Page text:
Deafening silence on the phone-hacking scandal

Aside from the Guardian, national papers have failed to comment on revelations about the phone-tappi

The New York Times today unveiled the results of a five-month investigation into the News of the World phone-tapping allegations, revealing that the former editor Andy Coulson (now, of course, the Prime Minister's media adviser) "actively encouraged" his reporter to make the interceptions.

My colleague George Eaton has covered the story in more detail but I just wanted to highlight one aspect: the findings have received very little attention from other newspapers.

Aside from the Guardian, which published a full account of the investigation, no other national paper gave it any space. The Times, the Telegraph, the Independent, the Daily Mail, the Sun and the Mirror all failed to cover the story at all. Considering that the investigation uncovers a widespread culture of phone-hacking at a major Sunday paper, with one source saying "Everyone knew. The office cat knew", I would have thought that Fleet Street would have more to say about the low tactics employed by one of its number.

Of course, two other big stories were receiving a great deal of attention today, with further analysis of Blair's memoirs and the resignation of William Hague's special adviser occupying most journalists.

But the Times front page today featured neither story. Instead, a story entitled "Hawking: God did not create the universe" dominated, revealing that Stephen Hawking has changed his mind about the possibility of divine involvement in quantum physics. Hours later, the paper's website is still covering the reaction to this news.

For the Murdoch-owned papers included in the list above, the motivation to ignore this story isn't hard to fathom. Just as the Times recently ignored Mark Thompson's comments about Sky, Murdoch's other titles will be under orders not to inflate the criticism of their sister-publication.

But the silence on the Coulson story from the rest is almost eerie. Papers are usually desperate to expose each other's failures. Why are they holding back?

Caroline Crampton is assistant editor of the New Statesman. She writes a weekly podcast column.

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Voters are turning against Brexit but the Lib Dems aren't benefiting

Labour's pro-Brexit stance is not preventing it from winning the support of Remainers. Will that change?

More than a year after the UK voted for Brexit, there has been little sign of buyer's remorse. The public, including around a third of Remainers, are largely of the view that the government should "get on with it".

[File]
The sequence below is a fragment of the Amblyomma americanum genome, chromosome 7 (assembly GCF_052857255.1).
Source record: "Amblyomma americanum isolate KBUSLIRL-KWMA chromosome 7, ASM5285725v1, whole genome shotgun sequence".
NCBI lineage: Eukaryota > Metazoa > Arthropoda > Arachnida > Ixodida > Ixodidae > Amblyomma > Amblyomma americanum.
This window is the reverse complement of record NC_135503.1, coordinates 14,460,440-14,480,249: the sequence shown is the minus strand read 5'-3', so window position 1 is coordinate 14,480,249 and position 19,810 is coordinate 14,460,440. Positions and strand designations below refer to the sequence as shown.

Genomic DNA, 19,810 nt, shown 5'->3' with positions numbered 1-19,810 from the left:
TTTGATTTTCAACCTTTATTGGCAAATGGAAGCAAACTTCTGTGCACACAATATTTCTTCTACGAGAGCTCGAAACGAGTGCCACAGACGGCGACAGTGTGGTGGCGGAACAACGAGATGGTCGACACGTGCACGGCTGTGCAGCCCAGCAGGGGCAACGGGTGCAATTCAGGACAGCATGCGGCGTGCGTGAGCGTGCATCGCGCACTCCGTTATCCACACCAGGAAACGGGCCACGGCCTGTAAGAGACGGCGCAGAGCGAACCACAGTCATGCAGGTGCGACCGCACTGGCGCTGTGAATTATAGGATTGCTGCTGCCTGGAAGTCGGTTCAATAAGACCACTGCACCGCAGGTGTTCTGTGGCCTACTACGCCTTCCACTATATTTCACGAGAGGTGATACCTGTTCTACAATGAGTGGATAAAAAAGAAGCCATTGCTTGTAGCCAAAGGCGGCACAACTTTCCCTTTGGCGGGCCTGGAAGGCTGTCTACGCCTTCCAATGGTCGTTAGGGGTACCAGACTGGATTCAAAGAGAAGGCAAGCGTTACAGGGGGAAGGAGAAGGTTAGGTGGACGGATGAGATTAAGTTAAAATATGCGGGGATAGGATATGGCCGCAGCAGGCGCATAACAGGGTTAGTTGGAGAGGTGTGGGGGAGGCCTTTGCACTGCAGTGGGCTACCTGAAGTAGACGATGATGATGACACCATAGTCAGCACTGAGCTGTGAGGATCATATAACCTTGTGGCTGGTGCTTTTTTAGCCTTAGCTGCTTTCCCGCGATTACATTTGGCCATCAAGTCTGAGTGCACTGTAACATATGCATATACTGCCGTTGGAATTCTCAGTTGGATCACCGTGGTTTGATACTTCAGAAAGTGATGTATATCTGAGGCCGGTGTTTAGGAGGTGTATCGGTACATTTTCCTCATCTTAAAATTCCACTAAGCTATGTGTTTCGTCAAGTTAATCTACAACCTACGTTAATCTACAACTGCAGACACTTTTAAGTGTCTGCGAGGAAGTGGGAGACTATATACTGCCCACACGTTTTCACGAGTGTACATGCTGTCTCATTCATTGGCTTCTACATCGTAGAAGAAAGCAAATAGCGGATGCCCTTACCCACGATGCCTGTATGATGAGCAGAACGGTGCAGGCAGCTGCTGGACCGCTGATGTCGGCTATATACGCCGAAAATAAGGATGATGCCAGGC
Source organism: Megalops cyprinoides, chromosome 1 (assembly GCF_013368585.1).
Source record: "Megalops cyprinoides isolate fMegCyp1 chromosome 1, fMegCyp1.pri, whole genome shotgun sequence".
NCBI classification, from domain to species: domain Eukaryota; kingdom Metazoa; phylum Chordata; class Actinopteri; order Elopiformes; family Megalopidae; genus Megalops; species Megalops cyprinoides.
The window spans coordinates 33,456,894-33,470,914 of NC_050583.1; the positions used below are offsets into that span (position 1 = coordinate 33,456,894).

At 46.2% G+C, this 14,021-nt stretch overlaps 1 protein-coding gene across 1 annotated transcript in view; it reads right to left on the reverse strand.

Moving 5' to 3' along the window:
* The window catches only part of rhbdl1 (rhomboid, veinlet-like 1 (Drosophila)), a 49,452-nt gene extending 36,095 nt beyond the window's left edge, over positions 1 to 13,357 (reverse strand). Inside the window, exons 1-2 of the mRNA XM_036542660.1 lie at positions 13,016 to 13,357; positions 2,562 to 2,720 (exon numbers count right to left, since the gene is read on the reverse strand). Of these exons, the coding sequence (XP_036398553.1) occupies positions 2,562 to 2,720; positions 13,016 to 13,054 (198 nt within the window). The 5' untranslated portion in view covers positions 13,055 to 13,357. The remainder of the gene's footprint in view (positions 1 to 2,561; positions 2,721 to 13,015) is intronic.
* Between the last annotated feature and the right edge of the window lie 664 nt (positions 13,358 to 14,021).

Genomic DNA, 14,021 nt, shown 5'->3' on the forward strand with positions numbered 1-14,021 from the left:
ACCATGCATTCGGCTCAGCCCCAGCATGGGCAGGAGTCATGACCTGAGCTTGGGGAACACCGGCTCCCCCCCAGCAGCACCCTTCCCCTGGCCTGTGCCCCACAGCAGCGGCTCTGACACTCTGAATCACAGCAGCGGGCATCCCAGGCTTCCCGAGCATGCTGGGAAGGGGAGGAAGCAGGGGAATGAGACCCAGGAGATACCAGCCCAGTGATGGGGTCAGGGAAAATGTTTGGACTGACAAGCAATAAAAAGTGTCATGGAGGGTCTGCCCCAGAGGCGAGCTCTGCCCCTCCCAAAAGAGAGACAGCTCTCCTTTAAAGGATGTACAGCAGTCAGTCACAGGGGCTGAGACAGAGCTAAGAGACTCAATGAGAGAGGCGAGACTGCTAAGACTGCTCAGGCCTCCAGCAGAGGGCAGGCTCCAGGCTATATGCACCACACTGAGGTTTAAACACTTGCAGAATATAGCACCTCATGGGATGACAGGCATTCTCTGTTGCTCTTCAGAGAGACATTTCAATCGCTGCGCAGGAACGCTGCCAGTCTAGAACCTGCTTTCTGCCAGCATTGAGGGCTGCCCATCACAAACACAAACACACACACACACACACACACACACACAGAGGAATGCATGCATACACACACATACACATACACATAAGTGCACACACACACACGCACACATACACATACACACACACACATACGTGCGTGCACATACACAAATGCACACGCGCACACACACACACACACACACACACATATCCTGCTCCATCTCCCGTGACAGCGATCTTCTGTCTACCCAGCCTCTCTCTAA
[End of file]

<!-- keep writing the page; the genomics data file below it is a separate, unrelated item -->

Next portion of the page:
But as real wages are squeezed (owing to the Brexit-linked inflationary spike) there are tentative signs that the mood is changing. In the event of a second referendum, an Opinium/Observer poll found, 47 per cent would vote Remain, compared to 44 per cent for Leave. Support for a repeat vote is also increasing. Forty one per cent of the public now favour a second referendum (with 48 per cent opposed), compared to 33 per cent last December. 

The Liberal Democrats have made halting Brexit their raison d'être. But as public opinion turns, there is no sign they are benefiting. Since the election, Vince Cable's party has yet to exceed single figures in the polls, scoring a lowly 6 per cent in the Opinium survey (down from 7.4 per cent at the election). 

What accounts for this disparity? After their near-extinction in 2015, the Lib Dems remain either toxic or irrelevant to many voters. Labour, by contrast, despite its pro-Brexit stance, has hoovered up Remainers (55 per cent back Jeremy Corbyn's party). 

In some cases, this reflects voters' other priorities. Remainers are prepared to support Labour on account of the party's stances on austerity, housing and education. Corbyn, meanwhile, is a eurosceptic whose internationalism and pro-migration reputation endear him to EU supporters. Other Remainers rewarded Labour MPs who voted against Article 50, rebelling against the leadership's stance. 

But the trend also partly reflects ignorance. By saying little on the subject of Brexit, Corbyn and Labour allowed Remainers to assume the best. Though there is little evidence that voters will abandon Corbyn over his EU stance, the potential exists.

For this reason, the proposal of a new party will continue to recur. By challenging Labour over Brexit, without the toxicity of Lib Dems, it would sharpen the choice before voters. Though it would not win an election, a new party could force Corbyn to soften his stance on Brexit or to offer a second referendum (mirroring Ukip's effect on the Conservatives).

The greatest problem for the project is that it lacks support where it counts: among MPs. For reasons of tribalism and strategy, there is no emergent "Gang of Four" ready to helm a new party. In the absence of a new convulsion, the UK may turn against Brexit without the anti-Brexiteers benefiting. 

George Eaton is political editor of the New Statesman.